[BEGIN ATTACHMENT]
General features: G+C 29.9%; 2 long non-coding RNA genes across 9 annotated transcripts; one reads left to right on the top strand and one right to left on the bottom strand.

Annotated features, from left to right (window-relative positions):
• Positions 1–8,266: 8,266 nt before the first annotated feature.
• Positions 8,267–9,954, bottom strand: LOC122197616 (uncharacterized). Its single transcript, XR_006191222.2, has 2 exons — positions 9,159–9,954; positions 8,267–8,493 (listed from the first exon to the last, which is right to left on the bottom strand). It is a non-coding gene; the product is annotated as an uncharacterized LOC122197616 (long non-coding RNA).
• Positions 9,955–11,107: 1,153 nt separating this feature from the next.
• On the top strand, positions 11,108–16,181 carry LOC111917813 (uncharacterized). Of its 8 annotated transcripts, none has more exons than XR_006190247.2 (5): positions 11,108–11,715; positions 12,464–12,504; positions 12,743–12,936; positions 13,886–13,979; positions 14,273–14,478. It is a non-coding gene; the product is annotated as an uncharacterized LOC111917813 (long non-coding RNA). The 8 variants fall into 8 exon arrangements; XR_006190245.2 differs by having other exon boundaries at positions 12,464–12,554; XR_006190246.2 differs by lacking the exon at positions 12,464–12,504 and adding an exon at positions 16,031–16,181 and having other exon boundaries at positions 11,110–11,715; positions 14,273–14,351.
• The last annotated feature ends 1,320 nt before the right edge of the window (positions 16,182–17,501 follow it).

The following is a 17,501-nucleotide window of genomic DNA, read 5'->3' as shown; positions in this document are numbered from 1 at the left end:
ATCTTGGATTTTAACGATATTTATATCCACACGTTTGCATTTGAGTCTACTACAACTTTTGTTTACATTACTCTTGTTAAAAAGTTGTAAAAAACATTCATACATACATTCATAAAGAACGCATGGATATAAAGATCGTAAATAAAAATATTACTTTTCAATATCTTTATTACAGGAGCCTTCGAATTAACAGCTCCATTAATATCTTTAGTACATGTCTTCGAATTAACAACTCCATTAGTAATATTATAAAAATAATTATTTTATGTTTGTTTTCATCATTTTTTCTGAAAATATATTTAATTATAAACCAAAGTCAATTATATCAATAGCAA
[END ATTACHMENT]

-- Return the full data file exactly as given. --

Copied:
General features: G+C 29.9%; 2 long non-coding RNA genes across 9 annotated transcripts; one reads left to right on the top strand and one right to left on the bottom strand.

Annotated features, from left to right (window-relative positions):
• Positions 1–8,266: 8,266 nt before the first annotated feature.
• Positions 8,267–9,954, bottom strand: LOC122197616 (uncharacterized). Its single transcript, XR_006191222.2, has 2 exons — positions 9,159–9,954; positions 8,267–8,493 (listed from the first exon to the last, which is right to left on the bottom strand). It is a non-coding gene; the product is annotated as an uncharacterized LOC122197616 (long non-coding RNA).
• Positions 9,955–11,107: 1,153 nt separating this feature from the next.
• On the top strand, positions 11,108–16,181 carry LOC111917813 (uncharacterized). Of its 8 annotated transcripts, none has more exons than XR_006190247.2 (5): positions 11,108–11,715; positions 12,464–12,504; positions 12,743–12,936; positions 13,886–13,979; positions 14,273–14,478. It is a non-coding gene; the product is annotated as an uncharacterized LOC111917813 (long non-coding RNA). The 8 variants fall into 8 exon arrangements; XR_006190245.2 differs by having other exon boundaries at positions 12,464–12,554; XR_006190246.2 differs by lacking the exon at positions 12,464–12,504 and adding an exon at positions 16,031–16,181 and having other exon boundaries at positions 11,110–11,715; positions 14,273–14,351.
• The last annotated feature ends 1,320 nt before the right edge of the window (positions 16,182–17,501 follow it).

The following is a 17,501-nucleotide window of genomic DNA, read 5'->3' as shown; positions in this document are numbered from 1 at the left end:
ATCTTGGATTTTAACGATATTTATATCCACACGTTTGCATTTGAGTCTACTACAACTTTTGTTTACATTACTCTTGTTAAAAAGTTGTAAAAAACATTCATACATACATTCATAAAGAACGCATGGATATAAAGATCGTAAATAAAAATATTACTTTTCAATATCTTTATTACAGGAGCCTTCGAATTAACAGCTCCATTAATATCTTTAGTACATGTCTTCGAATTAACAACTCCATTAGTAATATTATAAAAATAATTATTTTATGTTTGTTTTCATCATTTTTTCTGAAAATATATTTAATTATAAACCAAAGTCAATTATATCAATAGCAA